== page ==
My favorite part of being a metalsmith is the experimentation.  I don’t believe  that there is only one way to get something done and I don’t always follow traditional techniques. I prefer to experiment to find ways of fabrication that work best for me, and while some of my discoveries work wonderfully, others don’t.  But I am of the belief that you learn by doing, and a mistake can turn into something beautiful!  I have discovered some fantastic patina colors by experimenting, and I’m always surprised and excited with the results.

Do you have your favourite Metalurj piece? 

As I often say, it’s all about the metal.  I love to adorn my designs with unique and beautifully cut stones, but the metal is paramount to my work.  One of my favorite pieces is a design I created when a client sent me an old ring that she never wore, and she wanted to use the diamond from that and have a new design created that would be more modern and she would be able to wear it daily.  This design is an absolute favorite as it has a story behind it and I adore the look of silver layered on silver creating texture and dimension.

Which design do you wear most often?
My everyday basics are a Sterling silver textured, wide square band ring that was one of my first creations.  I also wear a piece named “Celestial Sky” , which is a distressed and oxidized wide band ring, set with a 3mm Sapphire and silver tubing.  I am fascinated by the contrast of the Sapphire and silver tubing set against the oxidized background.  I also love a design named “Bricks” which is a wide band ring, set with layered silver rectangles creating the look of a brick wall.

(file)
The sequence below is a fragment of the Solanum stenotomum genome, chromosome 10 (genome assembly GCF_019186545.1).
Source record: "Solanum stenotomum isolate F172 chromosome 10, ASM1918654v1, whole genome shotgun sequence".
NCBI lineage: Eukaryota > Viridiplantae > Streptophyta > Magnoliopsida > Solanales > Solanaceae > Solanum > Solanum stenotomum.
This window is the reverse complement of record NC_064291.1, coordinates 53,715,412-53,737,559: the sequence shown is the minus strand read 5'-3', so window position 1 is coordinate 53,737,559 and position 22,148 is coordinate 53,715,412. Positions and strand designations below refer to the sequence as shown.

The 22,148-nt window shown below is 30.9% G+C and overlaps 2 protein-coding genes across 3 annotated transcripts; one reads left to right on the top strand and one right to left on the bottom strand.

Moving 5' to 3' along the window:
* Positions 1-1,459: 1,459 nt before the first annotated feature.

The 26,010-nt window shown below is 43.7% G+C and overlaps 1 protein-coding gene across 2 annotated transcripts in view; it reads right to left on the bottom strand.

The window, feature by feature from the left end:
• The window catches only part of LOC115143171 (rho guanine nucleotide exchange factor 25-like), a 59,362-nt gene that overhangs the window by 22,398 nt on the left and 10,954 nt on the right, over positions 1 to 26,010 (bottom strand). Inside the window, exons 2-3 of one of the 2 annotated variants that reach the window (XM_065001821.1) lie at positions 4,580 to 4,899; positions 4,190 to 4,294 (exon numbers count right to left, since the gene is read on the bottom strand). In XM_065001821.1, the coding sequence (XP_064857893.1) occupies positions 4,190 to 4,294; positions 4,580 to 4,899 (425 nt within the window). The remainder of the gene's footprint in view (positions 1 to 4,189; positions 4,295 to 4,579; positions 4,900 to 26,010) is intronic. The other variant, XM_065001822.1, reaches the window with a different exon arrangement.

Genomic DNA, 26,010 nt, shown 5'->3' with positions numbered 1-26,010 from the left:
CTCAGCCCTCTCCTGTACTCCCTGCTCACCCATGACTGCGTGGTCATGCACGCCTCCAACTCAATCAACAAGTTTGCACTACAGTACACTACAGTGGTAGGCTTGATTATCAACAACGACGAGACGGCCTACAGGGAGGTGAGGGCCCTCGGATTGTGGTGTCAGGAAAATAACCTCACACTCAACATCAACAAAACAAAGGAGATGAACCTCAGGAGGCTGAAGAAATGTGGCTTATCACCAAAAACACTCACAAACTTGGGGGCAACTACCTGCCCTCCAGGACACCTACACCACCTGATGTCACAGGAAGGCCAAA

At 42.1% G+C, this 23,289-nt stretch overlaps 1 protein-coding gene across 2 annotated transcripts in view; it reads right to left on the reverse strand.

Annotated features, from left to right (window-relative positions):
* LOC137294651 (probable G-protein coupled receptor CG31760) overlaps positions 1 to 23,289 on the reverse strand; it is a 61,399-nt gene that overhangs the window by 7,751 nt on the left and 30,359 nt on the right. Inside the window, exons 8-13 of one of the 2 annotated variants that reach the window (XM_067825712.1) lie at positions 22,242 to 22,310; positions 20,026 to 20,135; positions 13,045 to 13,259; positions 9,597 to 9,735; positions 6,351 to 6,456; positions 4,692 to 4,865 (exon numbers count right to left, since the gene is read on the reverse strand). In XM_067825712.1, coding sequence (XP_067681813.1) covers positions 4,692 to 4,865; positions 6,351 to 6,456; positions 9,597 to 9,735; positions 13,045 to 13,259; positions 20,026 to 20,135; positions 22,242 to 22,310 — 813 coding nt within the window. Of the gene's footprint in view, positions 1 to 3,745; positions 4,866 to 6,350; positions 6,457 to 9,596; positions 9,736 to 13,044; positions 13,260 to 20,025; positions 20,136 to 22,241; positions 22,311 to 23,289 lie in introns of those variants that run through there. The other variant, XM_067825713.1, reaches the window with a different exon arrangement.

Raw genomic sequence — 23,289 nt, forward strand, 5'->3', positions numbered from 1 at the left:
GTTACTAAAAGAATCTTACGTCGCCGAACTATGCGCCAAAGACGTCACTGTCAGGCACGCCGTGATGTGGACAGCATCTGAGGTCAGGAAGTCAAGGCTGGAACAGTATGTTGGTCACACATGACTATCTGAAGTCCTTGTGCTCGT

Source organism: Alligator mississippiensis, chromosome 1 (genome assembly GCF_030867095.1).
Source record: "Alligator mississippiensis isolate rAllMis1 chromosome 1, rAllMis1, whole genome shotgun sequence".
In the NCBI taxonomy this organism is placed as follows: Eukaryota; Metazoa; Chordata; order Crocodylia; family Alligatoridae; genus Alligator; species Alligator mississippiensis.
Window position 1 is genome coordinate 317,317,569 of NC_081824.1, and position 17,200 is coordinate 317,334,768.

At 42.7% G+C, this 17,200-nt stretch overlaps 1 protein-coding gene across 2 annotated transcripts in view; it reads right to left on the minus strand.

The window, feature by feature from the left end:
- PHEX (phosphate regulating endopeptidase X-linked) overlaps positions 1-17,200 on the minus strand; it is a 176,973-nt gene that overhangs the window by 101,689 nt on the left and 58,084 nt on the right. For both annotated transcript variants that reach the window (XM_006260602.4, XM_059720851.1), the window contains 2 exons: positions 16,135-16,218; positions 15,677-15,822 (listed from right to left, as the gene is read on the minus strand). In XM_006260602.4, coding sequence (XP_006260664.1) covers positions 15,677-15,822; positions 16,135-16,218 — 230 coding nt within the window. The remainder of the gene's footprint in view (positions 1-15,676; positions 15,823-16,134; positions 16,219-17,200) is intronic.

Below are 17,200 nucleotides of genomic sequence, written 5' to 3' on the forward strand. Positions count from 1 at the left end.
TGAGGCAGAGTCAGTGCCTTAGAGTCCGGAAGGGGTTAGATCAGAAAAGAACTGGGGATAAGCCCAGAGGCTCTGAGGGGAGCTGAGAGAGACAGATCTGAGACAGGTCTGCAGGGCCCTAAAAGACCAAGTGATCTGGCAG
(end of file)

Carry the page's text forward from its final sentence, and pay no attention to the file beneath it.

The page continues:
If you could adorn your work on a public figure (dead or alive) who would it be and why?   

I believe that any woman who wants to communicate her distinct and unique self would be the perfect person for a MetalurJ design.  Although public figure who comes to mind is Gwen Stefani because she pays no attention to trends, reinvents herself and sets her own dramatic style.  MetalurJ would compliment and enhance that look. 

Is there a brand you would love to collaborate with?

There is a designer whose work I admire, Ace Studio Luna Verde, and our philosophies are very much alike.  We believe that imperfection is perfection!  I also think that a collaboration with Anna Khouri would work well because she also believes in what I believe, which is that jewelry should be an extension of your personality and become a part of who you are.  

Describe the person wearing your collection.

The MetalurJ woman knows who she is and isn't afraid to forge her own path.   She sets the style, doesn’t follow the crowd and wants an alternative to the common jewelry everyone else is wearing.

5 words to describe your jewellery.

Edgy, uncommon, innovative, dramatic, sculptural

1 comment:

  1. I am the proud wearer/owner of a MetalurJ ring. I am consistently amazed at Jill's ability to conjure one-of-a-kind designs. I get the feeling that she even surprises herself at times...which is how Art should evolve. Be inspired, show up and do the work. That's MetalurJ.